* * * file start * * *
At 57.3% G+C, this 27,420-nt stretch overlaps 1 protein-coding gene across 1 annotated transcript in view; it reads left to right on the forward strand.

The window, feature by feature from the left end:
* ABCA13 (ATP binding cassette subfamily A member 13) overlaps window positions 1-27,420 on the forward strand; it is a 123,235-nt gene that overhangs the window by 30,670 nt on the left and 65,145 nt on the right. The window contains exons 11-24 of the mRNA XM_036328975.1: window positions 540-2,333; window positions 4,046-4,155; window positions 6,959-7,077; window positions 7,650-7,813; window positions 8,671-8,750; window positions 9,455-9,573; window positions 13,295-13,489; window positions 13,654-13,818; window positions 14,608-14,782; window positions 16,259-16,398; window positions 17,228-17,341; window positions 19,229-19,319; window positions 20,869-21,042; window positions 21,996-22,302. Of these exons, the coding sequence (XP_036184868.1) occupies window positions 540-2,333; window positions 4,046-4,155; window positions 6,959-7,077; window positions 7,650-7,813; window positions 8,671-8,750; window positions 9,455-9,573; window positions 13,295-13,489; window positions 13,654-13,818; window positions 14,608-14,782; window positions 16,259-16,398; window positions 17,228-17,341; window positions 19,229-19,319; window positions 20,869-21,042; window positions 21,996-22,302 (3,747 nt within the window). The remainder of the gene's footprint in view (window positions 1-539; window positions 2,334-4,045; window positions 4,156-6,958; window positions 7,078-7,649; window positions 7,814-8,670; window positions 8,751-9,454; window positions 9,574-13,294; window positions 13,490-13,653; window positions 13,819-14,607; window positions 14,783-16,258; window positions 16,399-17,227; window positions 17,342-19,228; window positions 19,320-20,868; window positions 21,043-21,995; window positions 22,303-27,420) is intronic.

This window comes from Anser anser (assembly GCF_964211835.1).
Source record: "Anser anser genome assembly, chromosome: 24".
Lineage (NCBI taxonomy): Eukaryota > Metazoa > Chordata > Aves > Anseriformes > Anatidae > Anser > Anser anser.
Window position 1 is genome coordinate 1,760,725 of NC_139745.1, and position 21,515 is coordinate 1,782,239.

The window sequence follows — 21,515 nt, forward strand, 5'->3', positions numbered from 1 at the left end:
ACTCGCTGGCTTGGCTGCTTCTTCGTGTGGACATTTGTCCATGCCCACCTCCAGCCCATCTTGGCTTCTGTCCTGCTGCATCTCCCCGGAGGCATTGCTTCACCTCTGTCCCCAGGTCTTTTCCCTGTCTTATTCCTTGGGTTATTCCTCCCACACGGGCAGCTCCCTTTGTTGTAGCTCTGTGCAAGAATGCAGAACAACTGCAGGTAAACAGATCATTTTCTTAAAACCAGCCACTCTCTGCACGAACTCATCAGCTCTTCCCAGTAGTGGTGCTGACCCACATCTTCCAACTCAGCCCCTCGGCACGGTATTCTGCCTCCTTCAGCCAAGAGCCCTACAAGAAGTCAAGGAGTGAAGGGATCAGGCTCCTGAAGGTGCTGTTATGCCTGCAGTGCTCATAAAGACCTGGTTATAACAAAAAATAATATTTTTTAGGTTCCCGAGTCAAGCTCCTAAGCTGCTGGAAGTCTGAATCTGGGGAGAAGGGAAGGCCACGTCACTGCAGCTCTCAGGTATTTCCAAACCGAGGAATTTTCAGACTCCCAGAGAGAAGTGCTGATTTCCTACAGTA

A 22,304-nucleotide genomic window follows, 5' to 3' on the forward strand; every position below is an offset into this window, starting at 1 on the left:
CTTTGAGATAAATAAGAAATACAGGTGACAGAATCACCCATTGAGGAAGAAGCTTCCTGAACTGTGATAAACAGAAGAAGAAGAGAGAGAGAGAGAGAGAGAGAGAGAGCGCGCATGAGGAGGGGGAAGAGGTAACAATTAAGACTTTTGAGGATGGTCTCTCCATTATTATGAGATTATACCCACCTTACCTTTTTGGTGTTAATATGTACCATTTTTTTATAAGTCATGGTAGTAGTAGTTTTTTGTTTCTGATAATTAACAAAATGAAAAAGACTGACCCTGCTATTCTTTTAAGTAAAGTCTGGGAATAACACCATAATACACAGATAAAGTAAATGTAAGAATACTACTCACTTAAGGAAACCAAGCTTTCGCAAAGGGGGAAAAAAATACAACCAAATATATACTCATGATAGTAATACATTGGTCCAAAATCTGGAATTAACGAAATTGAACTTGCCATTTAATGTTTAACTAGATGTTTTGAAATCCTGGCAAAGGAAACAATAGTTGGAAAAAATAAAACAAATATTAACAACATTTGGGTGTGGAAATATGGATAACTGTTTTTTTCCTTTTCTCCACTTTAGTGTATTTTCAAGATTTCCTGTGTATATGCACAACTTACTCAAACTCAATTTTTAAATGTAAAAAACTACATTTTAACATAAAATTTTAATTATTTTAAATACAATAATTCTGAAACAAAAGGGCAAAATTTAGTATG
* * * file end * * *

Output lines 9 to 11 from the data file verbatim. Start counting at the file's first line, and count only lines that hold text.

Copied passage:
ACTCGCTGGCTTGGCTGCTTCTTCGTGTGGACATTTGTCCATGCCCACCTCCAGCCCATCTTGGCTTCTGTCCTGCTGCATCTCCCCGGAGGCATTGCTTCACCTCTGTCCCCAGGTCTTTTCCCTGTCTTATTCCTTGGGTTATTCCTCCCACACGGGCAGCTCCCTTTGTTGTAGCTCTGTGCAAGAATGCAGAACAACTGCAGGTAAACAGATCATTTTCTTAAAACCAGCCACTCTCTGCACGAACTCATCAGCTCTTCCCAGTAGTGGTGCTGACCCACATCTTCCAACTCAGCCCCTCGGCACGGTATTCTGCCTCCTTCAGCCAAGAGCCCTACAAGAAGTCAAGGAGTGAAGGGATCAGGCTCCTGAAGGTGCTGTTATGCCTGCAGTGCTCATAAAGACCTGGTTATAACAAAAAATAATATTTTTTAGGTTCCCGAGTCAAGCTCCTAAGCTGCTGGAAGTCTGAATCTGGGGAGAAGGGAAGGCCACGTCACTGCAGCTCTCAGGTATTTCCAAACCGAGGAATTTTCAGACTCCCAGAGAGAAGTGCTGATTTCCTACAGTA

A 22,304-nucleotide genomic window follows, 5' to 3' on the forward strand; every position below is an offset into this window, starting at 1 on the left:
CTTTGAGATAAATAAGAAATACAGGTGACAGAATCACCCATTGAGGAAGAAGCTTCCTGAACTGTGATAAACAGAAGAAGAAGAGAGAGAGAGAGAGAGAGAGAGAGAGCGCGCATGAGGAGGGGGAAGAGGTAACAATTAAGACTTTTGAGGATGGTCTCTCCATTATTATGAGATTATACCCACCTTACCTTTTTGGTGTTAATATGTACCATTTTTTTATAAGTCATGGTAGTAGTAGTTTTTTGTTTCTGATAATTAACAAAATGAAAAAGACTGACCCTGCTATTCTTTTAAGTAAAGTCTGGGAATAACACCATAATACACAGATAAAGTAAATGTAAGAATACTACTCACTTAAGGAAACCAAGCTTTCGCAAAGGGGGAAAAAAATACAACCAAATATATACTCATGATAGTAATACATTGGTCCAAAATCTGGAATTAACGAAATTGAACTTGCCATTTAATGTTTAACTAGATGTTTTGAAATCCTGGCAAAGGAAACAATAGTTGGAAAAAATAAAACAAATATTAACAACATTTGGGTGTGGAAATATGGATAACTGTTTTTTTCCTTTTCTCCACTTTAGTGTATTTTCAAGATTTCCTGTGTATATGCACAACTTACTCAAACTCAATTTTTAAATGTAAAAAACTACATTTTAACATAAAATTTTAATTATTTTAAATACAATAATTCTGAAACAAAAGGGCAAAATTTAGTATG